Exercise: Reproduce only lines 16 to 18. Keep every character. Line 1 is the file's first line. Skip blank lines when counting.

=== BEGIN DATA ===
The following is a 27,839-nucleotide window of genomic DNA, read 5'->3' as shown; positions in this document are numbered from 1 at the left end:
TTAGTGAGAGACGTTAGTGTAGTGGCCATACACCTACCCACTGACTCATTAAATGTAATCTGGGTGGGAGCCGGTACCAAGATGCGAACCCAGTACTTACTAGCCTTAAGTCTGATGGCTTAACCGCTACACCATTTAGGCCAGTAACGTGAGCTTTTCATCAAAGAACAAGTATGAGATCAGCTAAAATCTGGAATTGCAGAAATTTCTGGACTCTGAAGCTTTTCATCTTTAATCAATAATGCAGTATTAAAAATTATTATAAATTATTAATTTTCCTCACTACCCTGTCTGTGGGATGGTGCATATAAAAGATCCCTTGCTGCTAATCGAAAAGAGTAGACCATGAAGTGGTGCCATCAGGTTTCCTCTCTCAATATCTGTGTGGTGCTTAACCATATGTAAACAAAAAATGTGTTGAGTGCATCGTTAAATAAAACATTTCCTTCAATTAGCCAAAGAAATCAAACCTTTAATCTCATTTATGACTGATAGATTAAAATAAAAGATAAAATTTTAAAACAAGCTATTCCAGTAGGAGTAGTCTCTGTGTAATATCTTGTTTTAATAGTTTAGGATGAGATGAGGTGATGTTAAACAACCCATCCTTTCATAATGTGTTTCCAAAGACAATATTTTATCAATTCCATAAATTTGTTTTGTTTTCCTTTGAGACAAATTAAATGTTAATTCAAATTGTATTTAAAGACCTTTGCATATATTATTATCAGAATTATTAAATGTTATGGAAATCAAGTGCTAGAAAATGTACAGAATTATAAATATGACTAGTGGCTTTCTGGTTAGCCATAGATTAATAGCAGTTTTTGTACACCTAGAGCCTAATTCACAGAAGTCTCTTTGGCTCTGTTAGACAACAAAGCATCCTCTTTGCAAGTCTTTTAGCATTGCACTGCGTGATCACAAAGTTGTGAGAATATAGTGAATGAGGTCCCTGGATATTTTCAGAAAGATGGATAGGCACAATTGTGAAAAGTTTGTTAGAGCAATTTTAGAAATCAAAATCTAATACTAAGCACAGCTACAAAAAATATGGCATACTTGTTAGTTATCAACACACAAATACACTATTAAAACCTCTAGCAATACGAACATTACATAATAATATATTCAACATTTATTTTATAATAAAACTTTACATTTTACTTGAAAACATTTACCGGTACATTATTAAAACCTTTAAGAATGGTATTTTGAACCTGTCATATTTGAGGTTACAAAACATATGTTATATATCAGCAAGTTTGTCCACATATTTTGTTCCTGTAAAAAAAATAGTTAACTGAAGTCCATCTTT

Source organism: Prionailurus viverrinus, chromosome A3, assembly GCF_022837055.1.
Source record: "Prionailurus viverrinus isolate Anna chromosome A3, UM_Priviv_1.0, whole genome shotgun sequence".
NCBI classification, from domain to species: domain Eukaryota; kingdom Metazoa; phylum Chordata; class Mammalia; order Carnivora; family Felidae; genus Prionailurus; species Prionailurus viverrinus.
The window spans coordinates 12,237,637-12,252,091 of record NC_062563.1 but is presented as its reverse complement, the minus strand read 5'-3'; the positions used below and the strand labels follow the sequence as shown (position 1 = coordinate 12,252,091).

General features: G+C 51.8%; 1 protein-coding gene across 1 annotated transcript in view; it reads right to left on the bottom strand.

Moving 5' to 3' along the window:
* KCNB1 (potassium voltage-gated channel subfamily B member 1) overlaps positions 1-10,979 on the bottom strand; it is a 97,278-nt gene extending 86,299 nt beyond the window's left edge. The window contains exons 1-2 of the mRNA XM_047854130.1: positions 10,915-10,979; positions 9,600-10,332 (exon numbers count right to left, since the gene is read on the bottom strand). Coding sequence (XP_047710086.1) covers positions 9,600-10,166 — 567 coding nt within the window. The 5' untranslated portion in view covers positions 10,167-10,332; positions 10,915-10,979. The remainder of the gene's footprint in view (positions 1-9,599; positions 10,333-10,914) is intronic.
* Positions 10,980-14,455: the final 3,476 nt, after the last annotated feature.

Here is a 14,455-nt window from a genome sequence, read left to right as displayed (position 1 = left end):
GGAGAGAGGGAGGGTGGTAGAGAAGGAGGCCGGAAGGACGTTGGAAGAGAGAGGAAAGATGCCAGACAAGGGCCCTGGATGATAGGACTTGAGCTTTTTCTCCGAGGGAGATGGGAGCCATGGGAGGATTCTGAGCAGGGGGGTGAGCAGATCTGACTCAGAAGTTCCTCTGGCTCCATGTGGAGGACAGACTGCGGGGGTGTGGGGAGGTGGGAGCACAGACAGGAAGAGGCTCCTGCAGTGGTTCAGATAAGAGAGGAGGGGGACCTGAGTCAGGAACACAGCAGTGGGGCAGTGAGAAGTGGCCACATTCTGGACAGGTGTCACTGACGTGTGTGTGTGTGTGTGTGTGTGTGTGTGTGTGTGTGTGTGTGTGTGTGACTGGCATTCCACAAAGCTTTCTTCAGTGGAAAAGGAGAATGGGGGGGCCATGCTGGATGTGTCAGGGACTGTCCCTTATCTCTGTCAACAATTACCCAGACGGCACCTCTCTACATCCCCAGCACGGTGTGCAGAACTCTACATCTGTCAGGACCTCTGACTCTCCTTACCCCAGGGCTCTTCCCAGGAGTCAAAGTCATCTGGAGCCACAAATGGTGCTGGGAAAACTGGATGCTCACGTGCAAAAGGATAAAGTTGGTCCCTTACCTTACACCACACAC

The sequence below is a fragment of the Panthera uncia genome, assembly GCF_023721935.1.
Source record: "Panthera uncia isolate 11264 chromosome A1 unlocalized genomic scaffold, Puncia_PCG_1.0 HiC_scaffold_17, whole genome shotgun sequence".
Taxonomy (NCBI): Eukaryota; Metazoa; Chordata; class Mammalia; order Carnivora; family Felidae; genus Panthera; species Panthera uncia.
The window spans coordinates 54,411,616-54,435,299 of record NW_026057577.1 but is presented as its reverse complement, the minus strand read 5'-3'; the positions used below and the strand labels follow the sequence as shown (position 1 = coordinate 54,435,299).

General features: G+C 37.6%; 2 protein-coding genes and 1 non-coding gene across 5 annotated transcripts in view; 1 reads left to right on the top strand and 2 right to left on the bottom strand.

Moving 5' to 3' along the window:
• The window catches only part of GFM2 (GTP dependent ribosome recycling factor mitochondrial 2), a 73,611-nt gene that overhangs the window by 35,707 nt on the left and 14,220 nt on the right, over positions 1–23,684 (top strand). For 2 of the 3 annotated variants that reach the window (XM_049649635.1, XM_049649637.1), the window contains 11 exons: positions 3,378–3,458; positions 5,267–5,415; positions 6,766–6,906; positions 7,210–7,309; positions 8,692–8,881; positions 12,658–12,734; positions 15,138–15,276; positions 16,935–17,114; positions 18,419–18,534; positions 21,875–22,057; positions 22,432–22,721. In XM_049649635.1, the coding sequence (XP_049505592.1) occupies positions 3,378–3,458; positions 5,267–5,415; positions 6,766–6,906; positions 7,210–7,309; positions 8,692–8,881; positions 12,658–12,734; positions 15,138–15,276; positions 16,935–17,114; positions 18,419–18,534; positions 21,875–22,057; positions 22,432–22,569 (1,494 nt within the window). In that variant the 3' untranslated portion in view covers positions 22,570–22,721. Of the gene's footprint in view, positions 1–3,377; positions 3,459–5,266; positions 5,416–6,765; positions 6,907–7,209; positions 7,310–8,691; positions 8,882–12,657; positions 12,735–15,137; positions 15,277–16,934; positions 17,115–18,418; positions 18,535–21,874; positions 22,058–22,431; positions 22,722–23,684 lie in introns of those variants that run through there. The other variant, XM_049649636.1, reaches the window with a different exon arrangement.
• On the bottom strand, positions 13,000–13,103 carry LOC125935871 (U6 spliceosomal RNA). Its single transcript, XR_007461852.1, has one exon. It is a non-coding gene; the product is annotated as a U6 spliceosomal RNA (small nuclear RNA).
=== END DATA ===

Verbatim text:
The window spans coordinates 54,411,616-54,435,299 of record NW_026057577.1 but is presented as its reverse complement, the minus strand read 5'-3'; the positions used below and the strand labels follow the sequence as shown (position 1 = coordinate 54,435,299).

General features: G+C 37.6%; 2 protein-coding genes and 1 non-coding gene across 5 annotated transcripts in view; 1 reads left to right on the top strand and 2 right to left on the bottom strand.

Moving 5' to 3' along the window: